Third Circuit Court of Appeals Rejects Hospital’s Religious Exemption from ERISA
On December 29, 2015, the U.S. Court of Appeals for the Third Circuit decided in Kaplan v. Saint Peter's Healthcare System, No. 15-1172 (3d. Cir. Dec. 29, 2015) that the pension plan for Saint Peter’s Healthcare System in New Brunswick, NJ, was not a church plan exempt from the Employee Retirement Income Security Act of 1974, as amended, 29 U.S.C. §1001 et seq. (ERISA).
A Church Plan Exemption Will Be Reserved for Churches
The Third Circuit said in its precedential ruling that the Saint Peter’s plan was not entitled to the church plan exemption because it was not established by a church. As such, Saint Peter's should have been complying with ERISA for the entire time its plan was in existence. Financially, the consequences of the ruling are significant since New Jersey state law, which Saint Peter's believed governed its plan, has no requirements relating to funding, unlike ERISA.
In the litigation brought against Saint Peter's, the plaintiffs charged that the Saint Peter's plan was grossly underfunded. Assuming this ruling stands, the plan sponsor will be obligated to pay Pension Benefit Guarantee Corporation (PBGC) premiums going back in time.
The Third Circuit recognized that ERISA permits a "church" to establish a church plan. But the Court held in Saint Peter's that while a church agency can maintain a plan, it cannot, however, under the law establish a plan. Since Saint Peter’s Healthcare System, the plan sponsor, is not a church, it could not establish a "church plan" and avoid ERISA requirements.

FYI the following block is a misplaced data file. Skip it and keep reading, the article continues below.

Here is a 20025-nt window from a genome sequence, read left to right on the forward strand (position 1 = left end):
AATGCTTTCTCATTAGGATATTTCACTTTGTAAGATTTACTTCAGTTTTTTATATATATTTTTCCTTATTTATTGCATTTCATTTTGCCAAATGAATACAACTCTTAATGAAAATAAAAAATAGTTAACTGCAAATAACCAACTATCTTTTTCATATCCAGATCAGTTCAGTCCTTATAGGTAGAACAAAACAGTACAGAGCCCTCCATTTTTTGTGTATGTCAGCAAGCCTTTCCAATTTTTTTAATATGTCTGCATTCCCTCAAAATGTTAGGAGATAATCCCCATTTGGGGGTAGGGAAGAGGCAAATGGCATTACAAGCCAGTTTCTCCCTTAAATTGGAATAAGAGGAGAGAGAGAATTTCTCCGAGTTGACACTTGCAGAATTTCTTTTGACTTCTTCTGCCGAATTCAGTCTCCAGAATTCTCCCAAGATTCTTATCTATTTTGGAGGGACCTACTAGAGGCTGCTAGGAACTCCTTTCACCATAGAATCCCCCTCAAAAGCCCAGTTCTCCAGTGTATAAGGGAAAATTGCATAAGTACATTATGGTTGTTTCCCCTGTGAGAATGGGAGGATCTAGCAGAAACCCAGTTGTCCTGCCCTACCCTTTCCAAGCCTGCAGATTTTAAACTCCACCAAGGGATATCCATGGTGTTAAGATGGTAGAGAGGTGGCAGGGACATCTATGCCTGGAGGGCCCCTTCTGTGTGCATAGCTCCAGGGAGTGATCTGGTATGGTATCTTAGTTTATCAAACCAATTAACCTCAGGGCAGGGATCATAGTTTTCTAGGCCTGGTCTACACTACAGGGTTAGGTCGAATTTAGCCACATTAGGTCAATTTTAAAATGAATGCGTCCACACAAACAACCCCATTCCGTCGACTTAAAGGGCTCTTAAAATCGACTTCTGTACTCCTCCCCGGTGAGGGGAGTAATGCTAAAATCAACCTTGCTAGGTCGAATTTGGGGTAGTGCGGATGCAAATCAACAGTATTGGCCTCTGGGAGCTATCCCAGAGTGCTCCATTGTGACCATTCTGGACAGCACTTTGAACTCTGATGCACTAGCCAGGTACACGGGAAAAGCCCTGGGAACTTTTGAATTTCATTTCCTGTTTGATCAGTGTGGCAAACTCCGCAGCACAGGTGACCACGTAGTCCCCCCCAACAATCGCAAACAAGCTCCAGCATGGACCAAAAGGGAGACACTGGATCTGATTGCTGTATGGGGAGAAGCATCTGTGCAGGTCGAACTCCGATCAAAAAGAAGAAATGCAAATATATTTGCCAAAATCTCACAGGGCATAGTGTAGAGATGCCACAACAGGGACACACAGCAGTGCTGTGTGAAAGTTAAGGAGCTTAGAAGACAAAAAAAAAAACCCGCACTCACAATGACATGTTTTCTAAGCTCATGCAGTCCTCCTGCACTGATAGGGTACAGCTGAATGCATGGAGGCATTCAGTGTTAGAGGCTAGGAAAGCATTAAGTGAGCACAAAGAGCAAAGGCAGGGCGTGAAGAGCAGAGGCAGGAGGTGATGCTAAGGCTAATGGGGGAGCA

Substantial Reservations & Misapplication of IRS PLR
Commentators reviewing this decision have noted that buried in a footnote to the opinion, the Court expressed "substantial reservations" over whether Saint Peter's can even maintain an exempt plan.
In the footnote, the Third Circuit noted that for a plan to be maintained by an organization that is not a church, the "principal purpose" of such an organization must be one of administering or funding of a plan or program for the provision of retirement benefits for the employees of the church. However, it was found that Saint Peter's did not appear to meet the "principal purpose" test since its principal purpose was the provision of health care and "not the administration or funding of the retirement plan."
If the Court were to enforce its perspective as to who can maintain a plan, it would seem to suggest that the only entities entitled to use the "church exemption" would be plans sponsored by actual churches or plans maintained by a church pension board.
The Third Circuit also affirmed the District Court's rejection of the invocation by Saint Peter’s of the Internal Revenue Service’s (IRS’s) private letter ruling (PLR) stating that Saint Peter's was entitled to the exemption from ERISA. The Third Circuit agreed with the District Court’s conclusion that the IRS private letter was wrong in its application of ERISA’s church plan exemption to Saint Peter's.
It remains to be seen if Saint Peter’s seeks review of the decision by the United States Supreme Court. The issue also may be addressed further by Congress, which has the ability to create legislation to resolve this issue.